How to get reporters into church

obamaatchurchI’m sure you are all as excited as I am about today’s New Hampshire Primary. However, it is interesting how the media coverage of the religious angles in the race has more or less dropped off after Iowa.

The exception to that might be Mike Huckabee who built his successful Iowa campaign on outreach to evangelicals, among others. In New Hampshire, he’s downplaying the religious themes. He’s dropped his popular Iowa adds that touted himself as a “Christian leader.”

So Washington Post reporter Perry Bacon’s account of how Huckabee spent his Sunday morning this week was interesting: he preached at a church in the Granite State.

Huckabee’s campaign did not allow cameras into the church, and the candidate did not make an appeal for votes as part of his sermon. But a church official invited members to attend an event a mile away, where Huckabee held a rally with actor Chuck Norris and where free clam chowder was served.

Huckabee mixed homespun jokes into his sermon and added a more religious tone than in his political speeches, not just quoting from the Bible but citing specific verses and talking about the serious side of faith.

Does that last paragraph make you feel like this was Bacon’s first time in a church? That’s what reader Chris Duckworth thought:

Oooo. Ahhhh. He cited specific verses? He had a religious tone? He mixed in a few jokes? Wow. Where I come from – a liberal-leaning Lutheran tradition – we call that preaching. Nothing too fancy or unique about it. Rather ordinary and typical, actually. Is this all Mr. Bacon could say about his delivery?

Duckworth also thought the fact that Huckabee spent his Sunday morning at church, rather than at a large campaign event, would have been a better hook. I appreciated Bacon’s descriptions of the worship service — praise band, songs on a projector rather than in hymnals — but they did have an anthropologist-reporting-on-the-natives vibe. I found it interesting that Huckabee prefers “contemporary” worship.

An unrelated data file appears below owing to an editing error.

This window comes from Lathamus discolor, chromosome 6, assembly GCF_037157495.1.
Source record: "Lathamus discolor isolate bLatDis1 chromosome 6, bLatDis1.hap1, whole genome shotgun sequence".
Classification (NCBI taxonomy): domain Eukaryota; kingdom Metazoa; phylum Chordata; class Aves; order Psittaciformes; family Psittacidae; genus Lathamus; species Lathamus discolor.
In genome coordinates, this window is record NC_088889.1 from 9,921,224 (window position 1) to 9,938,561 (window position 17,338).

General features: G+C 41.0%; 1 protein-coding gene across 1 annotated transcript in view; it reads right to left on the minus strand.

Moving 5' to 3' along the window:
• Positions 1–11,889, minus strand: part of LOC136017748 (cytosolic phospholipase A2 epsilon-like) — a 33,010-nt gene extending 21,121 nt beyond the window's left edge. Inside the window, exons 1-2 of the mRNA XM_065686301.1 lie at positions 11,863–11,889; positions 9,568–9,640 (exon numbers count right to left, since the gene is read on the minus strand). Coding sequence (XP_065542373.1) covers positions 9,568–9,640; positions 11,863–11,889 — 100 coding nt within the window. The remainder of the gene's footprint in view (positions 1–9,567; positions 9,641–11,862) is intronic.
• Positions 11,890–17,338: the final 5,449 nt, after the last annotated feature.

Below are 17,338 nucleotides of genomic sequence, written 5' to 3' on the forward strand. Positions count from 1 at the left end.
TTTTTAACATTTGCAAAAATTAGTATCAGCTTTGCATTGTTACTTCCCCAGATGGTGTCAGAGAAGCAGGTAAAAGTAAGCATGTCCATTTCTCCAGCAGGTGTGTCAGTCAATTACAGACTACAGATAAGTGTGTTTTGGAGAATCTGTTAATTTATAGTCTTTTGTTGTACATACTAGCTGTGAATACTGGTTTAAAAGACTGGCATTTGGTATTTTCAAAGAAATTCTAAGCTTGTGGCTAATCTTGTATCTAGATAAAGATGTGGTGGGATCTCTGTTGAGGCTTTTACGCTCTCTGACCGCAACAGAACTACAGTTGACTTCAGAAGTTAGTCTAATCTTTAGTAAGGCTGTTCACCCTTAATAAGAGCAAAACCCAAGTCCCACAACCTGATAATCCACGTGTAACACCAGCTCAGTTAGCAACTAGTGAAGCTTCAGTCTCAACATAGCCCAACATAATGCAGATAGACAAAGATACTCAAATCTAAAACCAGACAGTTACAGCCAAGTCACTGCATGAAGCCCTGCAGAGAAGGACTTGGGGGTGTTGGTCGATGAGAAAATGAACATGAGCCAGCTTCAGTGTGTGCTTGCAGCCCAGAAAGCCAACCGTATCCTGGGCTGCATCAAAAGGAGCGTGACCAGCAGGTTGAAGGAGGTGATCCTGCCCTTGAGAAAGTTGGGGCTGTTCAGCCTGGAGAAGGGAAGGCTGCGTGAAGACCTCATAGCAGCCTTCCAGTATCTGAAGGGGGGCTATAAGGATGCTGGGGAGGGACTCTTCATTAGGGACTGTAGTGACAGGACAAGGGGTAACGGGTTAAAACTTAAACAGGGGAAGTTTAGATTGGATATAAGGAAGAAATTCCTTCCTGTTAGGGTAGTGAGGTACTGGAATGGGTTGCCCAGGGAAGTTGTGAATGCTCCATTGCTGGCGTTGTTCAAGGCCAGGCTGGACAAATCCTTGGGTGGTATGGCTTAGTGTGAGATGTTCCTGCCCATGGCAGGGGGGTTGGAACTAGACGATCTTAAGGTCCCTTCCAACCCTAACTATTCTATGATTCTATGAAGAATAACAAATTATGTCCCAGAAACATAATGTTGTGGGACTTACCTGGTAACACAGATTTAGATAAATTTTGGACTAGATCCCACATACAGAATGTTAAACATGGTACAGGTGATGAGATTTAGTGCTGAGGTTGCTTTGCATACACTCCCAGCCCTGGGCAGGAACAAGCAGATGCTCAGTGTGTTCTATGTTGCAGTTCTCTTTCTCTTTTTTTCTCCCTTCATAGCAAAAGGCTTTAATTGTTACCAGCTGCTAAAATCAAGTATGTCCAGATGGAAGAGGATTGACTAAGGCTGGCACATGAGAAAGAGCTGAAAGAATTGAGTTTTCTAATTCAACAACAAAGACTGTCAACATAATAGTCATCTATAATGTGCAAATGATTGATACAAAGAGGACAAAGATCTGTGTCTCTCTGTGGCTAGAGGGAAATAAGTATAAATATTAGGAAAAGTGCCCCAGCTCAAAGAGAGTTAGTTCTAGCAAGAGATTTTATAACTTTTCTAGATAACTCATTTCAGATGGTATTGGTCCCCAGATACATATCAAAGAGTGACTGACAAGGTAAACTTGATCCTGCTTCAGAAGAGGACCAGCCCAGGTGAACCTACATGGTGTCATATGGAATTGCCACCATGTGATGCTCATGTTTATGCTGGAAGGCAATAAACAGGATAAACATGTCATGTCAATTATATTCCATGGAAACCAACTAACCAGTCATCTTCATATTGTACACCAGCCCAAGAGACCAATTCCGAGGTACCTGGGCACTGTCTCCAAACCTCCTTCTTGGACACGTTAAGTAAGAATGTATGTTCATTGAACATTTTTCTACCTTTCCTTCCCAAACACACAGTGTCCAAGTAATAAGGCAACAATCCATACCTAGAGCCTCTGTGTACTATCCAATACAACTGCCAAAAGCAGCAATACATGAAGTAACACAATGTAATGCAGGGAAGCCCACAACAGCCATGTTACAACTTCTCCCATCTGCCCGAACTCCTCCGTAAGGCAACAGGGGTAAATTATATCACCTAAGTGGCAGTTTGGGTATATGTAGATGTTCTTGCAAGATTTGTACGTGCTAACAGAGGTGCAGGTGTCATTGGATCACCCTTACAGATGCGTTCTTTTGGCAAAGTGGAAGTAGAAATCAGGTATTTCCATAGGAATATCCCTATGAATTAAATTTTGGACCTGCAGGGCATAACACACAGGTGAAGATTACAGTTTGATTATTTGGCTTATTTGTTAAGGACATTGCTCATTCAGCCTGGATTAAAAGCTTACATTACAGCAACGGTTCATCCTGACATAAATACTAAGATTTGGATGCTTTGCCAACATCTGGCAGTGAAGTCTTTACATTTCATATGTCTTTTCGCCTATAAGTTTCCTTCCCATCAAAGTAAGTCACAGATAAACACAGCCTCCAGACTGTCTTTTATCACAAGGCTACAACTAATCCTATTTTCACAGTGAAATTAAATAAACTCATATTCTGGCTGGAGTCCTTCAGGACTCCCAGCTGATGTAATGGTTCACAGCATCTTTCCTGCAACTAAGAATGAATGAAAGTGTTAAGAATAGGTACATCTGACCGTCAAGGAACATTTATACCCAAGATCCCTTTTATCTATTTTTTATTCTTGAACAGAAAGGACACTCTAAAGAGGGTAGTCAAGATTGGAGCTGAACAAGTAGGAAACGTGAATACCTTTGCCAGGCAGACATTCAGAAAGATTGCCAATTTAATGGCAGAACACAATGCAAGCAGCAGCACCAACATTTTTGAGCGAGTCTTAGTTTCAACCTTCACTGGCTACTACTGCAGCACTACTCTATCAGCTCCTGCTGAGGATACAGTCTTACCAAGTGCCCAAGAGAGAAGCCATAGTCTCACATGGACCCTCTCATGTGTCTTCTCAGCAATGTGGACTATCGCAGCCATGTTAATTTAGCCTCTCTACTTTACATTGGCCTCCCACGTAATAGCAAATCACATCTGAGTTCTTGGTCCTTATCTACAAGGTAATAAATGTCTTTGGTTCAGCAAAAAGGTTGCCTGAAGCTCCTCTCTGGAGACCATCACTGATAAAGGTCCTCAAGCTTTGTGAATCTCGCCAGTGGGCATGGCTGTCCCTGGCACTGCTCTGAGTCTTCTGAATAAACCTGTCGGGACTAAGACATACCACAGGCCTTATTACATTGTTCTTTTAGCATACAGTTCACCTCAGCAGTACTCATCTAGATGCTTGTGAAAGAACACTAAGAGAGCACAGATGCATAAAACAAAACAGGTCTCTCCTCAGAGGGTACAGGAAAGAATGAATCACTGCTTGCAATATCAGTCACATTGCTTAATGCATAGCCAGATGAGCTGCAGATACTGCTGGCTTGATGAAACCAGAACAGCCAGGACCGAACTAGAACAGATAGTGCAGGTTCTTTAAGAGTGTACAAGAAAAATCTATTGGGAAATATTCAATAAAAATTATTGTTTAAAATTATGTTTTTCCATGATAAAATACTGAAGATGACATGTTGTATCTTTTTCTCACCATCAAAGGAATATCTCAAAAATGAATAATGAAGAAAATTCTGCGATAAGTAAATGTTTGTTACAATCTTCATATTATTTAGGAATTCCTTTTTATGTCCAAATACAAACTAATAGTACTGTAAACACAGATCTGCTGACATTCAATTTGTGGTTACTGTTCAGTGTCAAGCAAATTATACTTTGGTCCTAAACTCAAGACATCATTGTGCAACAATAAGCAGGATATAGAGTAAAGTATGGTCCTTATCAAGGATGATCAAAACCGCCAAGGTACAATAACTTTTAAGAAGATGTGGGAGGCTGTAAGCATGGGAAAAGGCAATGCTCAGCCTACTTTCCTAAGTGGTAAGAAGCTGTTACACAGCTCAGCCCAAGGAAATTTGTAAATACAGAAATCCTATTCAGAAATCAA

Huckabee, sitting in the front row beside his wife, Janet, seemed to know most of the songs without reading the words and praised the guitar player as being better than he is. And he said he enjoyed the upbeat service, which included tambourine and drums and children running under flags that were waved during the songs.

He knew the songs? You don’t say. Anyway, it would also be nice if we could get a few more details. What kind of flags, for instance?

Even if Barack Obama — another churchgoer — and Huckabee don’t continue as frontrunners, reporters are going to be covering a lot of church services this political cycle. What should they keep in mind when they report from inside the sanctuaries?

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  • Nancy Reyes

    I’d be more impressed if they went to church quietly to pray…

  • Chris Bolinger

    Thanks for the good laugh this morning, Mollie! Love the anthropologist bit…it’s perfect.

  • bethany

    that is kind of funny and sad. I am glad to hear that Huckabee’s sermon was a legitimate sermon – not a political appeal disguised as a sermon. The circumlocution to express that was rather funny though.

  • Chris Duckworth

    Thanks, Mollie, for the shout-out and the great anthropologist comment. I couldn’t quite figure out how to describe Bacon’s approach, but you hit it right on the head!

  • Jeff Miller

    How about this recent Obama quote from Epiphany Sunday.

    “I am going to try to be so persuasive, so that those of you who are still wavering . . . will suddenly come to the conclusion — a light beam will shine through — will light you up — and you will experience an epiphany — ‘I have to vote for Baracj!’ “